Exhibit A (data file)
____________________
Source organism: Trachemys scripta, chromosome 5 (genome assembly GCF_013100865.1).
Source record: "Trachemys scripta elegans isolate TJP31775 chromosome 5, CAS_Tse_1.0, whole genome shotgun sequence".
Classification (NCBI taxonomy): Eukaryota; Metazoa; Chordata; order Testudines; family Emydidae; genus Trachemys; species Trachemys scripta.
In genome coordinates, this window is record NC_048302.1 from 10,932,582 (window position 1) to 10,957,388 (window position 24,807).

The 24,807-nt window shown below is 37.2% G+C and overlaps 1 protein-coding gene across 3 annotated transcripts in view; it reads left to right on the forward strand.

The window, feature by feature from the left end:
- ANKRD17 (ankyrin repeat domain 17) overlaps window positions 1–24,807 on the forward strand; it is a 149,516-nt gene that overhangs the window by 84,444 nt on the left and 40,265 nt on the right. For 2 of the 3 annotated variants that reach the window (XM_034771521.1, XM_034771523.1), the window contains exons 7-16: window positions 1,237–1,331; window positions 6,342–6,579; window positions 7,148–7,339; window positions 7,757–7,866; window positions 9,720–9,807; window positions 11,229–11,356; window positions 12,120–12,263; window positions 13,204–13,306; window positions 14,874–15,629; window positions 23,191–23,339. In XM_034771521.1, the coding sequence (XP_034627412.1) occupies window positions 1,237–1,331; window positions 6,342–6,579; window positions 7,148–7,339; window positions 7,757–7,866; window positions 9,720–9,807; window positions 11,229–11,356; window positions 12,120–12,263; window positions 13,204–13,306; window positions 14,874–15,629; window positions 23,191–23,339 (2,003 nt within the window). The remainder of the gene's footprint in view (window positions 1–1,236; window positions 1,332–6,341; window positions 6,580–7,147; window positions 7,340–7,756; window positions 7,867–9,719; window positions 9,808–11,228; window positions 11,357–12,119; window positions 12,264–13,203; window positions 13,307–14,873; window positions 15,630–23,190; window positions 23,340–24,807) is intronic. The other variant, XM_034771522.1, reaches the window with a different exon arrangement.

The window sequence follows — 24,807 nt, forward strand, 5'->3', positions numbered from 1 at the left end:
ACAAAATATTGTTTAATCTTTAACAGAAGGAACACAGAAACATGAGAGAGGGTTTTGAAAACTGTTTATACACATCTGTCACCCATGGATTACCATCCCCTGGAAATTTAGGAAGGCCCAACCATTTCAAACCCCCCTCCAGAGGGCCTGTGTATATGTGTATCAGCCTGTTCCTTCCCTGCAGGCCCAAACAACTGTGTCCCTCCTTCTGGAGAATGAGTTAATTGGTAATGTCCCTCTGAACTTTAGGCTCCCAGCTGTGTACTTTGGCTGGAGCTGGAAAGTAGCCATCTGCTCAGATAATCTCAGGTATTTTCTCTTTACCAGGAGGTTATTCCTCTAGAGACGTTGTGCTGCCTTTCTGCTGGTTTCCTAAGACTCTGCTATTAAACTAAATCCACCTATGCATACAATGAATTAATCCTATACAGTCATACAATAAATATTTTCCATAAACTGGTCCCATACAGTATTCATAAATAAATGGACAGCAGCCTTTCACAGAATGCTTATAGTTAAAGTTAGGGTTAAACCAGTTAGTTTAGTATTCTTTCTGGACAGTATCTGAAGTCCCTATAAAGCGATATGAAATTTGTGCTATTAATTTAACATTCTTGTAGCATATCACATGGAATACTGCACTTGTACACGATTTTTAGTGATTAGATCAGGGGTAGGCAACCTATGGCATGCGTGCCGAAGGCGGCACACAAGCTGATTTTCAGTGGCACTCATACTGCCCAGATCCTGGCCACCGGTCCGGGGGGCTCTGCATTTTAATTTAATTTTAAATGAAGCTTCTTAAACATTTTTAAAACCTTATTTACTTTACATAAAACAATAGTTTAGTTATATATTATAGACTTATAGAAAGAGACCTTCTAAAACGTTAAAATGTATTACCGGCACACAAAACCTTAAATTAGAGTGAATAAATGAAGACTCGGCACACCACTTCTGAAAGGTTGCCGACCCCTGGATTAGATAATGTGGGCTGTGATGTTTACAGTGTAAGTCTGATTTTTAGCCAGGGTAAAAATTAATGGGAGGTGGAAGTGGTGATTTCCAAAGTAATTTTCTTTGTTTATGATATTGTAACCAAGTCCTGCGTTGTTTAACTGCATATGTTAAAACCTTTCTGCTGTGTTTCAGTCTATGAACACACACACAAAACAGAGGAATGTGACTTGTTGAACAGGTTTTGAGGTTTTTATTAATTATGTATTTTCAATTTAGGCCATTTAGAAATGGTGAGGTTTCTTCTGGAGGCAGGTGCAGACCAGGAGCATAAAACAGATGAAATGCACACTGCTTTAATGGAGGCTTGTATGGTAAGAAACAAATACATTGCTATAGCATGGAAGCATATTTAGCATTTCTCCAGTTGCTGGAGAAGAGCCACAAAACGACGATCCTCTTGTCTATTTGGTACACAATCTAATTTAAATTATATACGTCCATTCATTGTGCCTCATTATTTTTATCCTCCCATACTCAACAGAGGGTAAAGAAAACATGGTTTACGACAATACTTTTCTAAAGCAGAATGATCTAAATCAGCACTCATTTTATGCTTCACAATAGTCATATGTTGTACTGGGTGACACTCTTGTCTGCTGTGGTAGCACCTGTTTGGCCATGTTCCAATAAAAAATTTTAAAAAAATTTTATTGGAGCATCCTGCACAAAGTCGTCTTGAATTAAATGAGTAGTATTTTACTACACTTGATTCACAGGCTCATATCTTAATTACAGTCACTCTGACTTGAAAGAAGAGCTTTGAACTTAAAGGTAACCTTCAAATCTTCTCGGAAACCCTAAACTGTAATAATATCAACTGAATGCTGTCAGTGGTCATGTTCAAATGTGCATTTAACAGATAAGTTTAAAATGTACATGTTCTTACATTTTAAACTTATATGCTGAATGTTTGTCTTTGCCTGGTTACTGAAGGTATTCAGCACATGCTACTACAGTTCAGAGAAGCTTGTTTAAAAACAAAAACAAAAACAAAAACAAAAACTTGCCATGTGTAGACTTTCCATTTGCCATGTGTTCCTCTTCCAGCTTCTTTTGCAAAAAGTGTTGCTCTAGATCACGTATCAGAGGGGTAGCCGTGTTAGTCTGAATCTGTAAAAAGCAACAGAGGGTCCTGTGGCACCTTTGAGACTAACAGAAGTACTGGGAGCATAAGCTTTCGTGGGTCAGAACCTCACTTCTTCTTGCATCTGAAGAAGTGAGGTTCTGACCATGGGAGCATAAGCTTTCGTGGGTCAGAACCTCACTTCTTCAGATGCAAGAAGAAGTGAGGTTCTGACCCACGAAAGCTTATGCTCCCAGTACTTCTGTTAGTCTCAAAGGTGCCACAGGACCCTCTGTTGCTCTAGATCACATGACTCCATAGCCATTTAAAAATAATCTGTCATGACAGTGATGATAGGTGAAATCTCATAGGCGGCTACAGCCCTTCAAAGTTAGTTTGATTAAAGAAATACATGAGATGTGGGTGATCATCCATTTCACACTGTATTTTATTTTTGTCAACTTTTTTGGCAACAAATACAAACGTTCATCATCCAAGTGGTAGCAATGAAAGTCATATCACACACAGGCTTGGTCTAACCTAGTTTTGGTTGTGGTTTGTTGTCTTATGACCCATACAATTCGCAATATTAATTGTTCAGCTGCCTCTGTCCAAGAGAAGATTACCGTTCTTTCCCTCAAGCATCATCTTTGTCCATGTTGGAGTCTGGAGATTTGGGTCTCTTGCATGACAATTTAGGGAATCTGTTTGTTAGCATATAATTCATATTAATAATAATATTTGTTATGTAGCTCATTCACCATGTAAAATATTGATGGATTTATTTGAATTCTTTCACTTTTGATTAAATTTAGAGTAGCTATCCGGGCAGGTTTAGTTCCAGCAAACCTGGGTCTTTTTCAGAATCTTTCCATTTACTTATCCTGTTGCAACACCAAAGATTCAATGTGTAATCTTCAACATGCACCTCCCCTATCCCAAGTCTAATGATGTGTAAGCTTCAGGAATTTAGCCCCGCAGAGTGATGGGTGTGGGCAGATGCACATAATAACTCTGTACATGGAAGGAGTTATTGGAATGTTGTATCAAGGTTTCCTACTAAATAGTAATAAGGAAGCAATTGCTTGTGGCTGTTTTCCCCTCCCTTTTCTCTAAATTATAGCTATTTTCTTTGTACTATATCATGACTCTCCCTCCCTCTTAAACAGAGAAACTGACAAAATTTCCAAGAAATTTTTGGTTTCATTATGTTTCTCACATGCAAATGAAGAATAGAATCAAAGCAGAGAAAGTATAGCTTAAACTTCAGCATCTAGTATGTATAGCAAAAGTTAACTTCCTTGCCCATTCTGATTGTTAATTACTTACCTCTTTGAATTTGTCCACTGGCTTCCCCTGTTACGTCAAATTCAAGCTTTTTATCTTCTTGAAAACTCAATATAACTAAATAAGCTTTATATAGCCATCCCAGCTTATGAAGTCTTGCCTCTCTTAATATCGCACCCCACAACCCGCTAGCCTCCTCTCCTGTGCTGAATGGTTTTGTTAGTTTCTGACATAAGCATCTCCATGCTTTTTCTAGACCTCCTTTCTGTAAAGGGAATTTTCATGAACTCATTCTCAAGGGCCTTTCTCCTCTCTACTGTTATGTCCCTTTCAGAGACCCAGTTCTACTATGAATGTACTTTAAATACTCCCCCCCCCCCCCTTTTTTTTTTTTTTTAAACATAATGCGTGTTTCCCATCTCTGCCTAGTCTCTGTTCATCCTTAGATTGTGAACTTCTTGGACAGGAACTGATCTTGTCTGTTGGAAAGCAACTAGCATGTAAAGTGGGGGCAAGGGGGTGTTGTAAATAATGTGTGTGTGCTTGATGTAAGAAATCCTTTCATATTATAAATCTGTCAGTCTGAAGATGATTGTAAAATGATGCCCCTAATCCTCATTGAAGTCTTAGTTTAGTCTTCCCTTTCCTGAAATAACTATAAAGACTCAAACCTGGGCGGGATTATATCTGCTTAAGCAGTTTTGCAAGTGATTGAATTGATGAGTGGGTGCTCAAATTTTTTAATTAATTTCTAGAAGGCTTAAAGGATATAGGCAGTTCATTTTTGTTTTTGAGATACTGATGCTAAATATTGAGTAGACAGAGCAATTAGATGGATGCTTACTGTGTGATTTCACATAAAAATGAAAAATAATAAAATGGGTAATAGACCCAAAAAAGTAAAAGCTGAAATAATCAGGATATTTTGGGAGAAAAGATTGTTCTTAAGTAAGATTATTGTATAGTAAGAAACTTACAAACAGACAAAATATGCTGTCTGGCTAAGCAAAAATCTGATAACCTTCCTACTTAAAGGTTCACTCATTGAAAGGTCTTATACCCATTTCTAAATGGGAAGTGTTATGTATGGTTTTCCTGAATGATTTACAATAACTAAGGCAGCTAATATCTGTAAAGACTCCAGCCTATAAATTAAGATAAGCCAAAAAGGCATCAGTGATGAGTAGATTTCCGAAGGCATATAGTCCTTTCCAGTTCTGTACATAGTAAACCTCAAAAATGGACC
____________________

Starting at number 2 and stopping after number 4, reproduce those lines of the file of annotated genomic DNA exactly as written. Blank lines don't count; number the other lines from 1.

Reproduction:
Source record: "Trachemys scripta elegans isolate TJP31775 chromosome 5, CAS_Tse_1.0, whole genome shotgun sequence".
Classification (NCBI taxonomy): Eukaryota; Metazoa; Chordata; order Testudines; family Emydidae; genus Trachemys; species Trachemys scripta.
In genome coordinates, this window is record NC_048302.1 from 10,932,582 (window position 1) to 10,957,388 (window position 24,807).